Silly high art

I just saw an excellent concert version of The Pirates of Penzance at City Center. I have lost count of how many times I have seen this Gilbert and Sullivan masterpiece, but every time is a fresh revelation.

One thing that struck me this time is how much their work joins together two things that are often kept far apart in today’s society: Silliness and high art. We certainly have room for both, but they rarely get anywhere near each other.

There is plenty of goofy fun to be had in post-millennial pop culture, from Zoolander to Bridesmaids, and everything in between. But as soon as you get to “high art”, things usually go all serious — even things that are supposed to be funny.

But G&S defies those categories. The orchestra might be wearing black tie and formal gowns, the musicians might be highly trained serious practitioners of their craft, but nothing really gets in the way of the underlying zaniness.

The premise of a G&H operetta is always borderline insane, the dialog delectably nutty, the song lyrics outrageously nonsensical, yet everything is done with the perfection and sheen that we associate with high opera. The only other places I can think of today where high culture and sheer nuttiness coexist as gracefully are certain scenes within some of the comedies of Shakespeare.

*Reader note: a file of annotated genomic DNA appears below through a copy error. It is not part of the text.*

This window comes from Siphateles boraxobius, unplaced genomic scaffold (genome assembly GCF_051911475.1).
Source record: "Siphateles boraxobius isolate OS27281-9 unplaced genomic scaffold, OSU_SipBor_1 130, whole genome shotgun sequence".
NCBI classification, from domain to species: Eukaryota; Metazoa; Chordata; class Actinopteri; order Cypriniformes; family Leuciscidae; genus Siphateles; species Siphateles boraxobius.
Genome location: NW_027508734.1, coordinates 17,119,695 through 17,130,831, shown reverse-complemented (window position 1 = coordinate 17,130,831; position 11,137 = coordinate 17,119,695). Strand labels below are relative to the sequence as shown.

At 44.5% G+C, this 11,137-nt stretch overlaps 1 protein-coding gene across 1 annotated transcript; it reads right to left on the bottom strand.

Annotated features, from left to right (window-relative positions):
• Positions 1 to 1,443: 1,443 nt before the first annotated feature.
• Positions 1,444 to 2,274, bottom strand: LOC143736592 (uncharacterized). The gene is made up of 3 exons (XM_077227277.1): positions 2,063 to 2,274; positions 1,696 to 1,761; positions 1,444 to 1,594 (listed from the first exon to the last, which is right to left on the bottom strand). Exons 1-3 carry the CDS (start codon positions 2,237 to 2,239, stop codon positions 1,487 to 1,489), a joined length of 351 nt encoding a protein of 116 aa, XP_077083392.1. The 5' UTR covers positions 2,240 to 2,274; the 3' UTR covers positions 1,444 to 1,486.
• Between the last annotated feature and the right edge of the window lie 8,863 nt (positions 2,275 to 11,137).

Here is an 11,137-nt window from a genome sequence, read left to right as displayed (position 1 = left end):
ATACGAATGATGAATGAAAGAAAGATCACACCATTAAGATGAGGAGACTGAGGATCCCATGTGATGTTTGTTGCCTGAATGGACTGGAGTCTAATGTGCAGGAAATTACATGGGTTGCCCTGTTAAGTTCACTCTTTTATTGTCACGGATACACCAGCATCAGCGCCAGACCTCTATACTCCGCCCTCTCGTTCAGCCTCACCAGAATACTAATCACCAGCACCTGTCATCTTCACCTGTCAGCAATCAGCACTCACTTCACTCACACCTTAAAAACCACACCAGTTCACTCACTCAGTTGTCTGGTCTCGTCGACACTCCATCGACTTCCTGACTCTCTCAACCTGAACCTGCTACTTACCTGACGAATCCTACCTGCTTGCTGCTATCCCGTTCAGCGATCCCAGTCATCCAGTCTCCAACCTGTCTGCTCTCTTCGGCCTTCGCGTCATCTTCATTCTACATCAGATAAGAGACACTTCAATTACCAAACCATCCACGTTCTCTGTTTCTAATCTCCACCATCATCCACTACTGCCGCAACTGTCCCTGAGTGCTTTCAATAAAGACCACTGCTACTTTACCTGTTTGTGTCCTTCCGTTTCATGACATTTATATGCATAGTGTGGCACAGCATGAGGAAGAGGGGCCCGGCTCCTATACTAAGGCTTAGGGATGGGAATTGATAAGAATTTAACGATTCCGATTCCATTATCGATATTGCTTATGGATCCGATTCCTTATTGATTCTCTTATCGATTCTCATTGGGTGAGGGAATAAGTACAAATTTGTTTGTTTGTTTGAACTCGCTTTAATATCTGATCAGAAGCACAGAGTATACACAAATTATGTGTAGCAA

But for sheer head spinning goofiness matched with high art polish, nothing else even comes close to Gilbert and Sullivan. I look forward to seeing The Pirates of Penzance many more times in the years to come. And every time, if you happen to look my way, I suspect you will see that same deliriously happy grin on my face.

3 Responses to “Silly high art”

  1. bg porter says:

    Hmm. The output of Frank Zappa and Laurie Anderson come to mind from the last 50 years. Maybe the last act of Stockhausen’s opera “Samstag aus Licht”, but that’s perhaps a stern German version of silliness. Peter Schickele/PDQ Bach?

    Personally, I’d love to see Linnell & Flansburg from They Might Be Giants tackle something like this, because it could be epic.

  2. sally says:

    We saw it at Stanford a few years ago — they had a lot of fun changing MMG lyrics to reflect modern times.

  3. Margaret says:

    Am grateful to have seen the terrific Broadway version with Kevin Kline, Linda Ronstadt , and Rex Smith. Before and after that, I’ve been to numerous terrific community, college, and middle school productions. And just singing the songs around a piano at my parents’ parties when I was a kid was the greatest.

    Do others agree that pre-1980 (anyway 50’s to 1980), G&S appreciation and production seemed to be more “fannish” and nerdy, with dedicated G&S societies, etc. And the Broadway production coincided with G&S entering the mainstream again, being seen as closer equivalent with musical theater?

    Another point of G&S gratitude: without them, we wouldn’t have Tom Lehrer’s “Elements” song.

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